Let’s talk about Fragility & Strength

Between Us

Here are three ways to Make It Yours this week:

Our sukkah has seen better days.

I proudly built it 15 years ago and each year, we assemble it with a few bolts here and there, a bit of schach on top and voila! – a temporary residence fit for family and friends. As the years have gone by, however, the wood has been warping and the bolts don’t line up quite the way they used to. It’s become increasingly fragile and shakes and shimmies in the wind a bit more than it should. It’s time to remodel – or replace – it, but I just can’t bring myself to do it.

The sukkah (notwithstanding our attempts to brace, bolt and batten it down) is by definition, a temporary structure. Its fragility is the point: to remind us that lasting strength comes from our relationships with G-d and other people, not from wealth, material possessions or even the presumed security of our homes. Norwegian dramatist Henrik Ibsen seemed to summing up the essence of Sukkot when he wrote, “Your home is regarded as a model home, your life as a model life. But all this splendor, and you along with it…it’s just as though it were built upon a shifting quagmire. A moment may come, a word can be spoken, and both you and all this splendor will collapse.”

In strength, there is fragility and in fragility, strength. Especially when one’s world changes dramatically; often, as Ibsen said, “in a moment.” Earlier this week, my colleague Rabbi Gil Steinlauf, in a poignant letter to his congregation, announced that he and his wife of 20 years, Rabbi Batya Steinlauf, are divorcing because he has come to understand that he is gay. I am moved by their courage and honesty. I wish for them and their family strength during this most public airing of a private moment and welcome their leadership and guidance as we pursue our goal to help create and support an even more welcoming, inclusive and sheltering Jewish community of Greater Washington.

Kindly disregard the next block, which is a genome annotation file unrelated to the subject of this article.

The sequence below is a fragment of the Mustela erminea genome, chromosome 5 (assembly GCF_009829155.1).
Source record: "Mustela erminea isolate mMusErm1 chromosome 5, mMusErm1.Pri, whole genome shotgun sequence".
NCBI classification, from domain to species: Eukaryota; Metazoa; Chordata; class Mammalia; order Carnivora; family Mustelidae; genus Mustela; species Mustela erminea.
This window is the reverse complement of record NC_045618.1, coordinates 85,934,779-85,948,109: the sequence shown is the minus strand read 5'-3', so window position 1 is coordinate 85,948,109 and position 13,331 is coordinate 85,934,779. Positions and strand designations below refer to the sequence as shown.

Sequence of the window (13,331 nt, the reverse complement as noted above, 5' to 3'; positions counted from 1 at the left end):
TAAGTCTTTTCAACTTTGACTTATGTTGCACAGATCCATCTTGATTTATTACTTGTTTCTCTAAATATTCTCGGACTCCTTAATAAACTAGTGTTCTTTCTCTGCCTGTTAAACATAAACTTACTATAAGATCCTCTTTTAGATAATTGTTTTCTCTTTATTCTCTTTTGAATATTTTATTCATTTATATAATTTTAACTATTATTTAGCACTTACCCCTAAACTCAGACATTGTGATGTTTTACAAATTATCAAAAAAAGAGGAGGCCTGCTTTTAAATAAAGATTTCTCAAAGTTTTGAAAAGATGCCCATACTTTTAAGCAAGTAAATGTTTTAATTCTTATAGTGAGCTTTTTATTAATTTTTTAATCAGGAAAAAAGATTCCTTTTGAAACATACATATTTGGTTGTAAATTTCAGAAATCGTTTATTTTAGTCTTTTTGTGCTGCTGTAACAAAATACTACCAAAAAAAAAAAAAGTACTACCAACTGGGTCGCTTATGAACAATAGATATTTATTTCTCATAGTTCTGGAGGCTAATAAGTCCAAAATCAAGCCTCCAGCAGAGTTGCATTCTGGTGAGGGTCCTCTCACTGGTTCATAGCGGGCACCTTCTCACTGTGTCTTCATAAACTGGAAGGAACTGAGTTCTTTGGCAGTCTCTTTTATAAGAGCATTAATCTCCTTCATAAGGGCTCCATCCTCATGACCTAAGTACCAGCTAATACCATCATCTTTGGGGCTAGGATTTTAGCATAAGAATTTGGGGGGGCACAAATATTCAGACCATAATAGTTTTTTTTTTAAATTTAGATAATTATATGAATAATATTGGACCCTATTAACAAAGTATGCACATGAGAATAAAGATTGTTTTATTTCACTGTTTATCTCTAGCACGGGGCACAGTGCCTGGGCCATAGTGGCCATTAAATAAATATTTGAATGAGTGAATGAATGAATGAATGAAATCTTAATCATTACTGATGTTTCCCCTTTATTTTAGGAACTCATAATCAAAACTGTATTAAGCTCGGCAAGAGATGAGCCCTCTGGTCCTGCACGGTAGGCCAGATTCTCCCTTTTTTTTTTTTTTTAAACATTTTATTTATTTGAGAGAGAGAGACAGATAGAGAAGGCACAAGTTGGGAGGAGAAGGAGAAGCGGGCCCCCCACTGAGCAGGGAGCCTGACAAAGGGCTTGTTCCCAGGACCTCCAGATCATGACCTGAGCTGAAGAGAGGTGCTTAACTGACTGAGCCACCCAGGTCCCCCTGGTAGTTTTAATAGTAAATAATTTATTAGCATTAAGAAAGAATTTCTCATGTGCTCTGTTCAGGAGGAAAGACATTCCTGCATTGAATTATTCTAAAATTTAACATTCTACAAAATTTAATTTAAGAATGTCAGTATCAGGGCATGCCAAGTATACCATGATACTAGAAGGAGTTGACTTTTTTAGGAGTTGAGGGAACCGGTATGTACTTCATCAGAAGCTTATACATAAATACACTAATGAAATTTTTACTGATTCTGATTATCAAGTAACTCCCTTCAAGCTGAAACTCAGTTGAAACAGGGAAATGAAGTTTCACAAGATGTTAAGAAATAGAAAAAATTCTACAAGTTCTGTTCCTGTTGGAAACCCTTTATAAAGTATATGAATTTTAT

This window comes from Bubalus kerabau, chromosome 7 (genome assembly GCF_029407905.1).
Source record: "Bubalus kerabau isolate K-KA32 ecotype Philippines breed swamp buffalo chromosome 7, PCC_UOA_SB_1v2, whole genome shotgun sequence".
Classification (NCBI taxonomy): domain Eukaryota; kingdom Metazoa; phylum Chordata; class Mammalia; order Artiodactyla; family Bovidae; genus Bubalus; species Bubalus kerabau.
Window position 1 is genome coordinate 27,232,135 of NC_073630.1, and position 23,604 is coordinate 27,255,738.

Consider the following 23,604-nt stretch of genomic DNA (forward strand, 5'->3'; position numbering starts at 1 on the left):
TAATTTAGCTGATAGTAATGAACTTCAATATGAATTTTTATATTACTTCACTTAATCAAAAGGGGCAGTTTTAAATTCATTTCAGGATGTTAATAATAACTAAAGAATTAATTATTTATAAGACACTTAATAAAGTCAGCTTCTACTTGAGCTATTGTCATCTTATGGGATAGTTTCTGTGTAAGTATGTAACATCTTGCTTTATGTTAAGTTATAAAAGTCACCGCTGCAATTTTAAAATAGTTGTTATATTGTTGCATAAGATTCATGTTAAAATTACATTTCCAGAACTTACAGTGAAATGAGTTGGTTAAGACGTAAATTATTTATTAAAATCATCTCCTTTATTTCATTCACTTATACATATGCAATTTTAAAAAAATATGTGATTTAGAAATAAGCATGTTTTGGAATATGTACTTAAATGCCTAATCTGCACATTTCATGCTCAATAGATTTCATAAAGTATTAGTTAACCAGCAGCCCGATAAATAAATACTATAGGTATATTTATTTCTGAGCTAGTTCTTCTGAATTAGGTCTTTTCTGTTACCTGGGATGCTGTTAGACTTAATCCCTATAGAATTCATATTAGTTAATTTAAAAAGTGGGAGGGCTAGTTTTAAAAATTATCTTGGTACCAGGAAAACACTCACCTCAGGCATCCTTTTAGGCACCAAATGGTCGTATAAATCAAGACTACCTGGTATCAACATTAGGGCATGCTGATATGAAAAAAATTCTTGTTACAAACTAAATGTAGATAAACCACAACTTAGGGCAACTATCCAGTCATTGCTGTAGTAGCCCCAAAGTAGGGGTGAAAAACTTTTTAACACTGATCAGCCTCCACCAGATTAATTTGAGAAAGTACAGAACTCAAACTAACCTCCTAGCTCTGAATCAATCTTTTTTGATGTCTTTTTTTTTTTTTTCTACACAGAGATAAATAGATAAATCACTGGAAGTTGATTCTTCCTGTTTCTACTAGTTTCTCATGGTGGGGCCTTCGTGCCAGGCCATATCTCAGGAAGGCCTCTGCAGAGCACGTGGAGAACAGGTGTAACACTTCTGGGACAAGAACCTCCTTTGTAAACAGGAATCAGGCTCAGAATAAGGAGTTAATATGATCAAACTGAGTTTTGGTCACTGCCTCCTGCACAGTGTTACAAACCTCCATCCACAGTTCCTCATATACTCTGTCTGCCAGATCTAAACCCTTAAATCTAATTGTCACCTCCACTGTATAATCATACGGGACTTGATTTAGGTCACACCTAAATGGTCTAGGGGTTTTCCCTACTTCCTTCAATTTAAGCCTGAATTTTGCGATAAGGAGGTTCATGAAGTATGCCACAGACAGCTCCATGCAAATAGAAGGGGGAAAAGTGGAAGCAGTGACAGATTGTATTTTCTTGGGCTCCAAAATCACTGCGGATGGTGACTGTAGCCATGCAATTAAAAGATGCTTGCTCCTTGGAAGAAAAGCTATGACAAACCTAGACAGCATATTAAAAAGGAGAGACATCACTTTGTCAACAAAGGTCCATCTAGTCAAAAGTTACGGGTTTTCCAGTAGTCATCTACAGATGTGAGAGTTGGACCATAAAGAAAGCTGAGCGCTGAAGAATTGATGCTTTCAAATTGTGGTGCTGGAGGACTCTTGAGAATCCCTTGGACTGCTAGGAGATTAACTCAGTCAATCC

Looking through the openings in our sukkah roof, we are reminded of the words in the Hashkiveinu prayer: “Give us refuge in the shadow of Your wings…. Blessed are You, Eternal God, whose shelter of peace is spread over us, over all Your people Israel, and over Jerusalem.” May it be so.

Steven A. Rakitt, Chief Executive Officer
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